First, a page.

Published on Wednesday, 30 November -0001 00:00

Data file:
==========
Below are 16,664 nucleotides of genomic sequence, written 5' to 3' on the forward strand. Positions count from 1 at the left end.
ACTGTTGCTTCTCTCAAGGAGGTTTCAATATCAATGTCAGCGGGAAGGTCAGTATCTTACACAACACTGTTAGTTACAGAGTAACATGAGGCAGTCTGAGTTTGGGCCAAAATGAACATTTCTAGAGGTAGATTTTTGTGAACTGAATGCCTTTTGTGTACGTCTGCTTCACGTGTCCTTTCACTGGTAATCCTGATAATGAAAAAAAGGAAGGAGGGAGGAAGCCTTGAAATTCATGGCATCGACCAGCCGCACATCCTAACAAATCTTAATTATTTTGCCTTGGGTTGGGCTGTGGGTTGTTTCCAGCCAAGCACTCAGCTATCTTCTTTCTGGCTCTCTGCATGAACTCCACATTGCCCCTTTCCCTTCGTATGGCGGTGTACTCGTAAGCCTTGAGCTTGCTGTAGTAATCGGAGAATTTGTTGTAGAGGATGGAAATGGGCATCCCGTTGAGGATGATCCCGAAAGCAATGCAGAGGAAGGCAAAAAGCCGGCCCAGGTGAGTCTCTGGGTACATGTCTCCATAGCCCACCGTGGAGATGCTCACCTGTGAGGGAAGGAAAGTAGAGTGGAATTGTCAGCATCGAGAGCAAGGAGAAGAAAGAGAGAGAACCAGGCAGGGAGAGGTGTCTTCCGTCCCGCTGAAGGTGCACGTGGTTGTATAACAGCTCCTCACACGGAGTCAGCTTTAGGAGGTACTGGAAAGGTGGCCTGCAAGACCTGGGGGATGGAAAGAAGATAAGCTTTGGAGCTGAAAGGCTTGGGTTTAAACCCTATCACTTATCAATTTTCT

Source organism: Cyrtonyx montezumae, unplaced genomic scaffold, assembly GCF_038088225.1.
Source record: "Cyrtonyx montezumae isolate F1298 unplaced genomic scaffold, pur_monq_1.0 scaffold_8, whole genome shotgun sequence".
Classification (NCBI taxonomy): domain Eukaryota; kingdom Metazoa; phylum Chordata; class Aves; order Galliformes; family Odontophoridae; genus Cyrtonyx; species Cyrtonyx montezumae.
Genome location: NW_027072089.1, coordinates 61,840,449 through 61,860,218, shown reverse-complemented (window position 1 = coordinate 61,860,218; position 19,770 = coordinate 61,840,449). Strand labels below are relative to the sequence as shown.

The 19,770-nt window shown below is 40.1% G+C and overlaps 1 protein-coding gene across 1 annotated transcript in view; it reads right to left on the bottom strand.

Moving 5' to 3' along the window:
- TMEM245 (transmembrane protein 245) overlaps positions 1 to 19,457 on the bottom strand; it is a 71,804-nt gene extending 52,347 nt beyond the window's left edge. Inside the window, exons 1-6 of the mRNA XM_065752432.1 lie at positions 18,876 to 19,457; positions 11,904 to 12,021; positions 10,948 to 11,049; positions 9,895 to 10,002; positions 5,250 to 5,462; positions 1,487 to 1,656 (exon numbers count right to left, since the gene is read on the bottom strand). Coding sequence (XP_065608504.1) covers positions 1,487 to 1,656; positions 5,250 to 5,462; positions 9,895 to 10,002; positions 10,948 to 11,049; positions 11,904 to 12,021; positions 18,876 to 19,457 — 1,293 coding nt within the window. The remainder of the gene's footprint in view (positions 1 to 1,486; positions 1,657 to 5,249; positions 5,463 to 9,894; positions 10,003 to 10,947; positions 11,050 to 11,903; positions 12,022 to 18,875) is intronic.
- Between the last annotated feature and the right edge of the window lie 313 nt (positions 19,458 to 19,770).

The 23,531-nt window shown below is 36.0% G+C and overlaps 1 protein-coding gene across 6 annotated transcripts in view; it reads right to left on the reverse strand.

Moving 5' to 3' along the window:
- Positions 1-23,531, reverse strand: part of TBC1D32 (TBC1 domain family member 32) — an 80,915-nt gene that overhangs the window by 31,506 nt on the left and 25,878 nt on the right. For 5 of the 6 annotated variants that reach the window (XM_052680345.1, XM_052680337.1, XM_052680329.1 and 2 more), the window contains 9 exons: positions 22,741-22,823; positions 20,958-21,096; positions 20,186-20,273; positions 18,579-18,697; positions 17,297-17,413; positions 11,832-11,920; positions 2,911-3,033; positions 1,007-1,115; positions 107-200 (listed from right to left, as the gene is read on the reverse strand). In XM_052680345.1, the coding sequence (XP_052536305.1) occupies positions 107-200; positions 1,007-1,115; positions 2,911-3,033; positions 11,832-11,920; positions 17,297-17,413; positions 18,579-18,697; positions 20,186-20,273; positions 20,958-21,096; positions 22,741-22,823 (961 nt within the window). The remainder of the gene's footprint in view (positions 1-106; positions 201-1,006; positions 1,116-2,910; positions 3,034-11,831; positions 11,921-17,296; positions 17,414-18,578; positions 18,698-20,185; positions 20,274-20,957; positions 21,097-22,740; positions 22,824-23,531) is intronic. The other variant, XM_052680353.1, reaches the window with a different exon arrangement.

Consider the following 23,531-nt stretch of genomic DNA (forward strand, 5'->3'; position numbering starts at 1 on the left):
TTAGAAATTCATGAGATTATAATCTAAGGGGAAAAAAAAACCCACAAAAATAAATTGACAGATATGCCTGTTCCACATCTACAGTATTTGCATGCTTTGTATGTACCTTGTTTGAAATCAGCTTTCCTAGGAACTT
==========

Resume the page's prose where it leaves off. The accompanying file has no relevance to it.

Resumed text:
Nearly 25 percent of American women have been physically or sexually abused by a spouse or partner at some point in their lives, according to studies. So, whether we are aware of it or not, it is likely that domestic violence has affected our lives or the life of someone we know. Domestic violence refers to a range of abusive behaviors that include physical, psychological, or sexual harm. There isn't one type of person who is more susceptible to becoming a victim of domestic violence. Violence occurs in families of many different backgrounds regardless of income, education, culture, or sexual preference. Although men are affected by domestic violence, the majority of victims are women and children. Surprisingly, pregnant women are at a higher risk of being abused, which can lead to health risks for the fetus as well as the mother. The elderly also are particularly vulnerable to domestic violence. Roughly 37 percent of all women who seek care in hospital emergency rooms for violence-related injuries are injured by a current or former spouse or partner. Examples of physical abuse are hitting, shoving, and forcing someone to engage in sexual activity. Psychological abuse includes behavior patterns in which the abuser tries to control the victim with insults, intimidation, or punching walls. Some abusers isolate the victim by limiting access to the telephone, transportation, money, or friends. The harmful effects of domestic violence vary depending on individual circumstances. Physical injury may include bruising, broken bones, or traumatic brain injury. But it's important to know that abusive situations may have more than just physical effects on victims. For example, domestic violence has been associated with increased risk of chronic health problems including depression, alcohol and substance abuse, and sexually transmitted infections. Also, domestic violence impacts more than just the victims; it affects children who have witnessed abuse or violence. Children exposed to violence may suffer from symptoms of post-traumatic stress disorder such as bed-wetting and nightmares. Moreover, these children are at a greater risk of developing conditions like asthma, headaches, and flu. So, what can we do to prevent domestic violence? The best approach to prevent abuse is to educate ourselves and our communities about domestic violence. It is important to share information about local shelters and services to support victims who want to leave an abusive situation. For information about safety when leaving an abusive situation, visit www.leavingabuse.com. For immediate help, the National Domestic Violence Hotline (800) 799-SAFE connects directly to a local shelter in your area. Other local resources include the Minnesota Domestic Violence Crisis Line (866) 223-1111 or, in the Twin Cities area, United Way First Call for Help (651) 291-0211. Nancy C. Raymond, M.D., is professor in the Departments of Psychiatry and Family Medicine and Community Health and also is director of the Deborah E. Powell Center for Women's Health (wmhealth.umn.edu). This column is an educational service of the University of Minnesota. Advice presented should not take the place of an examination by a health care professional. For more health-related information, go to www.healthtalk.umn.edu.